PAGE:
Bringing Pirates to Justice

May 16, 2011
Joint U.S. Navy and Coast Guard Team Searches Vessel in Gulf of Aden

The United States has long recognized that any effective strategy against piracy off the coast of Somalia must include a plan to ensure that those who commit acts of piracy are held accountable for their actions. Secretary Clinton has called for a comprehensive review of our counter-piracy strategy and one key aspect of that policy review is enhancing our ability to prosecute and incarcerate pirates.

Today, almost 1,000 suspected Somali pirates detained by international naval patrols are in custody in 18 states around the world. This includes 28 suspects brought to the United States for prosecution in U.S. courts for attacks on U.S. vessels. Despite these efforts, we continue to face a number of challenges that hinder our ability to bring pirates to justice. In response, the United States is actively working with more than 60 nations and international organizations of the Contact Group on Piracy off the Coast of Somalia to determine what more we can do.

Piracy has been successfully prosecuted in national courts for hundreds of years. Recent cases have shown that modern Somali piracy can be successfully prosecuted in ordinary national courts by any willing state with the basic judicial capacity to do so. But as we examine our strategy, one of the primary challenges we face is that too many states have lacked the sustained political will to criminalize piracy and prosecute suspects who seize their vessels and citizens for ransom.

Many states are understandably daunted by the prospect of prosecuting their first piracy case in modern memory. Still others have expressed concerns that it would be difficult to remove Somali national suspects from their territory in the event they are acquitted or, even if convicted, after they conclude any prison sentence. Many states, especially in the region, have become increasingly reluctant to accept suspects for prosecution because of limited prison capacity and the expense of long-term incarceration.

To address these challenges, first and foremost, we must continue to promote the criminalization of piracy under domestic law. The United Nations Security Council has repeatedly called -- in increasingly urgent terms -- on all states to criminalize piracy.

Second, we must work to expand prison capacity in the region, especially in Somalia. The UN Office of Drugs and Crime (UNODC) is working to construct and refurbish prisons in Somalia's Puntland and Somaliland regions where convicted pirates could serve their prison sentences. Like many of our allies, the United States recognizes that increasing prison capacity will help to encourage more states to prosecute.

Third, we must continue to encourage consultations and information sharing among states prosecuting suspected pirates. This helps build confidence that successful prosecutions are possible and to enable states to learn from each other as we share the task of dismantling the pirates' criminal enterprise.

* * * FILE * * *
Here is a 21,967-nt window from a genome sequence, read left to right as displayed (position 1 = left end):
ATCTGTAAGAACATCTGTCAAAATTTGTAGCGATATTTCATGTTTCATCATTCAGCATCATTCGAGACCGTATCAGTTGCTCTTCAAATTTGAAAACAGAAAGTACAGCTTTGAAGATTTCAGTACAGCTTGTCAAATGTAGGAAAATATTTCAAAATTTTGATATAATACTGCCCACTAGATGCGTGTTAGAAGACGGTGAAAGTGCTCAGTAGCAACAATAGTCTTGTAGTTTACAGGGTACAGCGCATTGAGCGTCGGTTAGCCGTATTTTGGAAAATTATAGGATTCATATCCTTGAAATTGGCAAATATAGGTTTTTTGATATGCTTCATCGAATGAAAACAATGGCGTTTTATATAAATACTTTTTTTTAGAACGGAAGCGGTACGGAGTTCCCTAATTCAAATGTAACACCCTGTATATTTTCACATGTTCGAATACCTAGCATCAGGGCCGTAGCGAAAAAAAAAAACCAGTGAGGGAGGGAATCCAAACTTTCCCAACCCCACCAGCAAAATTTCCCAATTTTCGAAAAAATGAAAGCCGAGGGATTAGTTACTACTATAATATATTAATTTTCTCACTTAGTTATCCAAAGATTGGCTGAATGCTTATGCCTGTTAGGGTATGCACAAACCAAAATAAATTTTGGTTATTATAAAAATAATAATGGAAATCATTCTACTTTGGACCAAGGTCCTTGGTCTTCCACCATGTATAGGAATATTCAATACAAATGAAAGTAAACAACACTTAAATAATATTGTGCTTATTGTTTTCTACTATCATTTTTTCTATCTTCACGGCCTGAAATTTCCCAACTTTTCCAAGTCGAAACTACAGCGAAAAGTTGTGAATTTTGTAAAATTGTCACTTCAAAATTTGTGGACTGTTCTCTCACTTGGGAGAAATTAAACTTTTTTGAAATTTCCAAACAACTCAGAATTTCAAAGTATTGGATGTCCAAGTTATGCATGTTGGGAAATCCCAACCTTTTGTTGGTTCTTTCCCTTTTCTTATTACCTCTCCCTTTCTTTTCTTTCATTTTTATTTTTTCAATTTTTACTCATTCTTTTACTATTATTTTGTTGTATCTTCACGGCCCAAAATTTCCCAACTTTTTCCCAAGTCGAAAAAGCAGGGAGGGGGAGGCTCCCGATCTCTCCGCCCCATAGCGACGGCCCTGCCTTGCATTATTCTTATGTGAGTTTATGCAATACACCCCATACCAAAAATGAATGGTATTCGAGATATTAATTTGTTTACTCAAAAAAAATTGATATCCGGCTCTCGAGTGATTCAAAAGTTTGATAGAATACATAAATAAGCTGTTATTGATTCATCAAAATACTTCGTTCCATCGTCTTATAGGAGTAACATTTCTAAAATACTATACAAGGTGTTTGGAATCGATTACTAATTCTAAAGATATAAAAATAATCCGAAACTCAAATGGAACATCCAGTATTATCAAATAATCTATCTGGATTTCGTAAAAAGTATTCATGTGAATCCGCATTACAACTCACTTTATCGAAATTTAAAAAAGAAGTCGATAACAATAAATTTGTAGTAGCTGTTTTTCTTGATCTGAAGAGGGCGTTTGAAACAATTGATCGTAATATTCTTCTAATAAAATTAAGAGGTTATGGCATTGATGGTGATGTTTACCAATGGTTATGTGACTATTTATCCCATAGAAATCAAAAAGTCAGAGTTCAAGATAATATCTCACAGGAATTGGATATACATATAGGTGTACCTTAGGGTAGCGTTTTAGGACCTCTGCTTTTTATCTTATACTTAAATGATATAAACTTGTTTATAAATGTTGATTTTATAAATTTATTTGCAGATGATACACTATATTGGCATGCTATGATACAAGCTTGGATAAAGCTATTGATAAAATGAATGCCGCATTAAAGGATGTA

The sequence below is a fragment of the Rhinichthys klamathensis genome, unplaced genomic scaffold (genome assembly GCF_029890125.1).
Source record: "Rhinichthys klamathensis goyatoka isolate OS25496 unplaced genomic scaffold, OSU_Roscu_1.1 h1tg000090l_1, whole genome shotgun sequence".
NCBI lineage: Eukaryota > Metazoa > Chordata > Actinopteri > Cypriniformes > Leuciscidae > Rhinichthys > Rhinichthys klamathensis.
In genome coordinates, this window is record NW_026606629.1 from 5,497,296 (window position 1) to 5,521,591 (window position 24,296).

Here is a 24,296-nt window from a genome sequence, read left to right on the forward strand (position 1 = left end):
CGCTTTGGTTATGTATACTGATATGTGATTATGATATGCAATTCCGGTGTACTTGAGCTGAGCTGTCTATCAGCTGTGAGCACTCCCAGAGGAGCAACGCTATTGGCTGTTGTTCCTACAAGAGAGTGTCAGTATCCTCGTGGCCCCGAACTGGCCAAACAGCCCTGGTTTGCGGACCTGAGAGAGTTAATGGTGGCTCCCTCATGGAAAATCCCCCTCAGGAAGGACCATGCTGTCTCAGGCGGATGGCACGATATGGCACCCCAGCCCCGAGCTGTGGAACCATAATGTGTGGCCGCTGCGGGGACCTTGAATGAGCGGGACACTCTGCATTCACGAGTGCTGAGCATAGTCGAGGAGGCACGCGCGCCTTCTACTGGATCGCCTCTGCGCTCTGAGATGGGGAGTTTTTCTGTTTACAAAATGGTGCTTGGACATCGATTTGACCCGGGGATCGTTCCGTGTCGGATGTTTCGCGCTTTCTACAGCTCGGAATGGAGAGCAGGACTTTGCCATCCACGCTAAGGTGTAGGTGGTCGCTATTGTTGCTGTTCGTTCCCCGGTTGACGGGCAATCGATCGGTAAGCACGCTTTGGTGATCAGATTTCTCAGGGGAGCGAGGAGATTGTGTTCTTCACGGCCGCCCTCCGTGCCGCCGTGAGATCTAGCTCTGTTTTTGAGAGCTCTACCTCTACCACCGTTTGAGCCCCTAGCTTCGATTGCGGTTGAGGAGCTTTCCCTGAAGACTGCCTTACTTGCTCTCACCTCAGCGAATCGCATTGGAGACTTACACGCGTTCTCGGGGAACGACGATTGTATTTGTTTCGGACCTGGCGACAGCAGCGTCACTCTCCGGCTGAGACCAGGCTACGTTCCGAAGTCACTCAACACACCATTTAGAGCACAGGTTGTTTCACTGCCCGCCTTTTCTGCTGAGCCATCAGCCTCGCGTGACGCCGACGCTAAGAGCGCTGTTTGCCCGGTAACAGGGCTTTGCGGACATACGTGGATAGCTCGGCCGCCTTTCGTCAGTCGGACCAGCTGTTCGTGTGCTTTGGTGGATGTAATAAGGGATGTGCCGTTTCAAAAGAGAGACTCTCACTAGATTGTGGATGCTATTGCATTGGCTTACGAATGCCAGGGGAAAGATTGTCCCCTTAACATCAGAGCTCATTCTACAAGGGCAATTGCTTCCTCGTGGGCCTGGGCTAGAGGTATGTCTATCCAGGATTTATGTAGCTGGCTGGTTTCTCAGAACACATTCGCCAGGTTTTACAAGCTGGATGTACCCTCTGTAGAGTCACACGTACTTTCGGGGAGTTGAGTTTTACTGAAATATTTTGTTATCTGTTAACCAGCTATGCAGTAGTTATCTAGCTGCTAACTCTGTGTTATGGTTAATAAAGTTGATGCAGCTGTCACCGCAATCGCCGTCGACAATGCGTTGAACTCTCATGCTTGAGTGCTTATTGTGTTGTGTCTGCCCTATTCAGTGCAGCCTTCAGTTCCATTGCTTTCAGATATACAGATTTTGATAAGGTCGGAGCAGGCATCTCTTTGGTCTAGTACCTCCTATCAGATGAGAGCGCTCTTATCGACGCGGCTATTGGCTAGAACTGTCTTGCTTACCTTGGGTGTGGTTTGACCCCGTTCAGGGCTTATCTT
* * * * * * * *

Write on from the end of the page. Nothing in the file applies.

Fourth, since no one state or prosecution mechanism can or should shoulder the entire burden, there may be some advantages to establishing a specialized "piracy chamber" that operates under the national court system of one or more states in the region. For example, the Republic of Seychelles, which has prosecuted over 50 suspected pirates to date, has volunteered to serve as "regional prosecution center" on the condition that convicted pirates could then be transferred back to Somalia to serve their sentences.

Fifth, we must go after the leaders, organizers and financiers of piracy operations ashore. Over the past few years, it has become evident that Somali piracy functions as an increasingly well-organized criminal network. While we must continue to prosecute suspected pirates who we capture at sea, we must also undertake to track and locate the masterminds of these attacks, who may never leave shore. As pirate leaders are identified, we must press local authorities to apprehend and prosecute them and/or turn them over to other states for prosecution.

Finally, the international community -- including the private shipping industry -- must commit sufficient financial resources to fund these efforts. To help fund Contact Group initiatives and defray the expenses associated with the prosecution and incarceration of pirates, Contact Group participants supported the establishment of the Trust Fund to Support Initiatives of States Countering Piracy off the Coast of Somalia at the United Nations.

With the number of attacks continuing to rise, piracy remains a serious transnational challenge which we cannot afford to ignore.

Comments

Comments

DonaldM
|
Virginia, USA
May 20, 2011

Donald M. in Virginia writes:

The situation with the piracy is in dire shape. The United States should park an aircraft carrier 12 miles from the Somalia coast and when or if these pirates continue to try and steal, our jets can intercept them and sink the boats before they have a chance to steal or hijack crewmembers and valuable cargo. Having been in the US Navy the days of the big guns with battleships would of been ideal for this. It says in the bible, "Thou shall NOT steal" and there are consquences when you take something that does NOT belong to you.

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